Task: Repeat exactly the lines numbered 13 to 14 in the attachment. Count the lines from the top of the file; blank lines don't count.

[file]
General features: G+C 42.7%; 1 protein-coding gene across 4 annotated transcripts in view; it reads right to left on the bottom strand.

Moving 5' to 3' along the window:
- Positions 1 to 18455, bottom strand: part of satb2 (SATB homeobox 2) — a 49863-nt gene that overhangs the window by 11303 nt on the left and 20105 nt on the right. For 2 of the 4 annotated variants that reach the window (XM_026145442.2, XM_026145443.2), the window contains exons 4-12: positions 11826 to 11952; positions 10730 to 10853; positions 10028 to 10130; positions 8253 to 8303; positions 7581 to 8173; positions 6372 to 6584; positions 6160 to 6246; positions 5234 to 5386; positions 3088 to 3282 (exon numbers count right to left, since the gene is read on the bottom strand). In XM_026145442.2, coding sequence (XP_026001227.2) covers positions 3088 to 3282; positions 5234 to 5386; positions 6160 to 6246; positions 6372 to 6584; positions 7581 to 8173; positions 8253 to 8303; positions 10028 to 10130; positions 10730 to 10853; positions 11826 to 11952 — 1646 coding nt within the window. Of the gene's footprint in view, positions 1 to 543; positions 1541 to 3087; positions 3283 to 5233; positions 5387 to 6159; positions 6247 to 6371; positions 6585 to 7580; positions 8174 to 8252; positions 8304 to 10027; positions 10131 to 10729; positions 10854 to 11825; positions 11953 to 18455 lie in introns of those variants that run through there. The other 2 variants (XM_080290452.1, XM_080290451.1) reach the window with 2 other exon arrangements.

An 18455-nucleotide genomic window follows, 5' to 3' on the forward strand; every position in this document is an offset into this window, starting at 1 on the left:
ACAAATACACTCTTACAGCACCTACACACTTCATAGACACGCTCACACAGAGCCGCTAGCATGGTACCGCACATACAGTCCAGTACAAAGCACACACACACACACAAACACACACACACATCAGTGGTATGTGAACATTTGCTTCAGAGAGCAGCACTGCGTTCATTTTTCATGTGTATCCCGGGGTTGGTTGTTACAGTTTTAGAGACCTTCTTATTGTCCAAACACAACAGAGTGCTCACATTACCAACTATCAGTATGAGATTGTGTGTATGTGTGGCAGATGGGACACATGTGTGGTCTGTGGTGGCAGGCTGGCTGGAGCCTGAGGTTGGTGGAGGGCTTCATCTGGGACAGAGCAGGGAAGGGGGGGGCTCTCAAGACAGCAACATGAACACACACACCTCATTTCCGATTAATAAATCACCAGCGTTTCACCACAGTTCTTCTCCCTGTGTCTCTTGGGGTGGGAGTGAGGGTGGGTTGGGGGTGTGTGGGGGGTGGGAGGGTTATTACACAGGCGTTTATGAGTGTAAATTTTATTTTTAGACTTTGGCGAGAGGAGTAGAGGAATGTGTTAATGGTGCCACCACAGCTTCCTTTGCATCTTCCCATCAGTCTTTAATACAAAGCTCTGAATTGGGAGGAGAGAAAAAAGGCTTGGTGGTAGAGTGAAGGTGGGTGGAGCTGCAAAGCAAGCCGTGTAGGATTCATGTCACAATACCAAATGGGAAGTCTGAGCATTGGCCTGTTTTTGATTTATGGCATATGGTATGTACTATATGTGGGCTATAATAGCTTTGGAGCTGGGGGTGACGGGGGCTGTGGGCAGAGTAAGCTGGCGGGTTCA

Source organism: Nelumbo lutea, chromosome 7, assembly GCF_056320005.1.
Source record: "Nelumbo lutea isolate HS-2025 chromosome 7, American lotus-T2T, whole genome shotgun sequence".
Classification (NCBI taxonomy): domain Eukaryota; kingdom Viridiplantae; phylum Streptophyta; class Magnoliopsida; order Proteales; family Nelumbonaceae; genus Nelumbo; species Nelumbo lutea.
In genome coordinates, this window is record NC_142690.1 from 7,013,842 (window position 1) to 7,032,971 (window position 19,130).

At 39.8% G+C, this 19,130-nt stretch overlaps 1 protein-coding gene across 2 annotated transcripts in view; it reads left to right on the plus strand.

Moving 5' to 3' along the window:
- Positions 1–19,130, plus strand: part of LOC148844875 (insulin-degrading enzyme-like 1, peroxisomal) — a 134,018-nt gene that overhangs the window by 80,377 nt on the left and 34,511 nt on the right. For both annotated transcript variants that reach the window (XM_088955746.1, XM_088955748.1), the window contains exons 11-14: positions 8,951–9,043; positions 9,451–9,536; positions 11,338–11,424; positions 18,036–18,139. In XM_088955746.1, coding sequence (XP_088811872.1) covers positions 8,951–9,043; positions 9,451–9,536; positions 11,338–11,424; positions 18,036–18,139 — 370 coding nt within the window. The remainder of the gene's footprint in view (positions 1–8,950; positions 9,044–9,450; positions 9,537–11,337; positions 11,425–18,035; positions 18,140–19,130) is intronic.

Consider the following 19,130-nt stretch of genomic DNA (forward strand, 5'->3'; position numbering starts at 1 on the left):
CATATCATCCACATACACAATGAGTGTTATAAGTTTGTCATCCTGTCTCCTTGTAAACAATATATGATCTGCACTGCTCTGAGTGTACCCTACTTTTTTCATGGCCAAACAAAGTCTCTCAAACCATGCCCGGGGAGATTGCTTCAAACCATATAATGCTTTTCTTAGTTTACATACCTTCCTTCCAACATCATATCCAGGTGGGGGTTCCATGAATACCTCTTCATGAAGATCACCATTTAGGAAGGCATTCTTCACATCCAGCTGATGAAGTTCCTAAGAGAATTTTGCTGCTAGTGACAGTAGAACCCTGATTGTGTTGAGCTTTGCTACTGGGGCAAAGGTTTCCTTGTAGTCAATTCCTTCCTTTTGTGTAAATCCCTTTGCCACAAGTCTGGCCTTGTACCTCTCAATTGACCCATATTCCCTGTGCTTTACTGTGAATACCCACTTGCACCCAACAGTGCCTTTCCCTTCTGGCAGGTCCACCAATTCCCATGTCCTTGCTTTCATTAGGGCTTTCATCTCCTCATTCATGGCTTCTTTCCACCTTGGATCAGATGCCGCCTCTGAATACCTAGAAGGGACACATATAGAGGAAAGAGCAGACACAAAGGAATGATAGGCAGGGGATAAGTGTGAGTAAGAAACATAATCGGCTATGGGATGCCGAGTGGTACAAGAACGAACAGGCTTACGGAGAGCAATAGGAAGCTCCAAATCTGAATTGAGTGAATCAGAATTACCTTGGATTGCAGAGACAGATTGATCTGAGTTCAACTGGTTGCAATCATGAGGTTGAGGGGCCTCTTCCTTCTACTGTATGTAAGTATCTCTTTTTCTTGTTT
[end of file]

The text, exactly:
Consider the following 19,130-nt stretch of genomic DNA (forward strand, 5'->3'; position numbering starts at 1 on the left):
CATATCATCCACATACACAATGAGTGTTATAAGTTTGTCATCCTGTCTCCTTGTAAACAATATATGATCTGCACTGCTCTGAGTGTACCCTACTTTTTTCATGGCCAAACAAAGTCTCTCAAACCATGCCCGGGGAGATTGCTTCAAACCATATAATGCTTTTCTTAGTTTACATACCTTCCTTCCAACATCATATCCAGGTGGGGGTTCCATGAATACCTCTTCATGAAGATCACCATTTAGGAAGGCATTCTTCACATCCAGCTGATGAAGTTCCTAAGAGAATTTTGCTGCTAGTGACAGTAGAACCCTGATTGTGTTGAGCTTTGCTACTGGGGCAAAGGTTTCCTTGTAGTCAATTCCTTCCTTTTGTGTAAATCCCTTTGCCACAAGTCTGGCCTTGTACCTCTCAATTGACCCATATTCCCTGTGCTTTACTGTGAATACCCACTTGCACCCAACAGTGCCTTTCCCTTCTGGCAGGTCCACCAATTCCCATGTCCTTGCTTTCATTAGGGCTTTCATCTCCTCATTCATGGCTTCTTTCCACCTTGGATCAGATGCCGCCTCTGAATACCTAGAAGGGACACATATAGAGGAAAGAGCAGACACAAAGGAATGATAGGCAGGGGATAAGTGTGAGTAAGAAACATAATCGGCTATGGGATGCCGAGTGGTACAAGAACGAACAGGCTTACGGAGAGCAATAGGAAGCTCCAAATCTGAATTGAGTGAATCAGAATTACCTTGGATTGCAGAGACAGATTGATCTGAGTTCAACTGGTTGCAATCATGAGGTTGAGGGGCCTCTTCCTTCTACTGTATGTAAGTATCTCTTTTTCTTGTTT